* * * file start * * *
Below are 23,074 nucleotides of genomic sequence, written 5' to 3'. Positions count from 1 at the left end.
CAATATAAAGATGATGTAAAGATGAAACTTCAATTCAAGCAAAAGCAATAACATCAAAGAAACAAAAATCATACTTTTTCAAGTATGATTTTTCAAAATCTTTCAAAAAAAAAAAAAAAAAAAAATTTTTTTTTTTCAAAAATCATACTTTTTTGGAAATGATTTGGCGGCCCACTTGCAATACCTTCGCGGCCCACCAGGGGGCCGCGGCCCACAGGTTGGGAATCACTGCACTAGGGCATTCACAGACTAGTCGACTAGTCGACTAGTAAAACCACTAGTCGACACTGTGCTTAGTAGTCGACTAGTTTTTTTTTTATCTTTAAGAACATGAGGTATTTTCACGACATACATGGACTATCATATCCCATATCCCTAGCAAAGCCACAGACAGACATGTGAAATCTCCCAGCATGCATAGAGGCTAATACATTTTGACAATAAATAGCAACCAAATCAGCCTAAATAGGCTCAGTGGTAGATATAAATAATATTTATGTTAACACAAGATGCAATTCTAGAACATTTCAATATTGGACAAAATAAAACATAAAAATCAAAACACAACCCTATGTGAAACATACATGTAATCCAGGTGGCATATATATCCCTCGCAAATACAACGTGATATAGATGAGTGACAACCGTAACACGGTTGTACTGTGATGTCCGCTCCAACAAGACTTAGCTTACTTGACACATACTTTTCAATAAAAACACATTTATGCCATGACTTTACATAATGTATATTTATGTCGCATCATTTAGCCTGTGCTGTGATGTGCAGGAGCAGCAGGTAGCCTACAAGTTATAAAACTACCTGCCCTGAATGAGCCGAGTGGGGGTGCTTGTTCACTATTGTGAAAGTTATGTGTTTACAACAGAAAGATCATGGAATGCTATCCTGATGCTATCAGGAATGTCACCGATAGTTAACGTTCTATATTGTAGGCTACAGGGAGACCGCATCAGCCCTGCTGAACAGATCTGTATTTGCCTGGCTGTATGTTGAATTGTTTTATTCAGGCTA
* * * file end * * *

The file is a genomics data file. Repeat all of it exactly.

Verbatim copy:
Below are 23,074 nucleotides of genomic sequence, written 5' to 3'. Positions count from 1 at the left end.
CAATATAAAGATGATGTAAAGATGAAACTTCAATTCAAGCAAAAGCAATAACATCAAAGAAACAAAAATCATACTTTTTCAAGTATGATTTTTCAAAATCTTTCAAAAAAAAAAAAAAAAAAAAATTTTTTTTTTTCAAAAATCATACTTTTTTGGAAATGATTTGGCGGCCCACTTGCAATACCTTCGCGGCCCACCAGGGGGCCGCGGCCCACAGGTTGGGAATCACTGCACTAGGGCATTCACAGACTAGTCGACTAGTCGACTAGTAAAACCACTAGTCGACACTGTGCTTAGTAGTCGACTAGTTTTTTTTTTATCTTTAAGAACATGAGGTATTTTCACGACATACATGGACTATCATATCCCATATCCCTAGCAAAGCCACAGACAGACATGTGAAATCTCCCAGCATGCATAGAGGCTAATACATTTTGACAATAAATAGCAACCAAATCAGCCTAAATAGGCTCAGTGGTAGATATAAATAATATTTATGTTAACACAAGATGCAATTCTAGAACATTTCAATATTGGACAAAATAAAACATAAAAATCAAAACACAACCCTATGTGAAACATACATGTAATCCAGGTGGCATATATATCCCTCGCAAATACAACGTGATATAGATGAGTGACAACCGTAACACGGTTGTACTGTGATGTCCGCTCCAACAAGACTTAGCTTACTTGACACATACTTTTCAATAAAAACACATTTATGCCATGACTTTACATAATGTATATTTATGTCGCATCATTTAGCCTGTGCTGTGATGTGCAGGAGCAGCAGGTAGCCTACAAGTTATAAAACTACCTGCCCTGAATGAGCCGAGTGGGGGTGCTTGTTCACTATTGTGAAAGTTATGTGTTTACAACAGAAAGATCATGGAATGCTATCCTGATGCTATCAGGAATGTCACCGATAGTTAACGTTCTATATTGTAGGCTACAGGGAGACCGCATCAGCCCTGCTGAACAGATCTGTATTTGCCTGGCTGTATGTTGAATTGTTTTATTCAGGCTA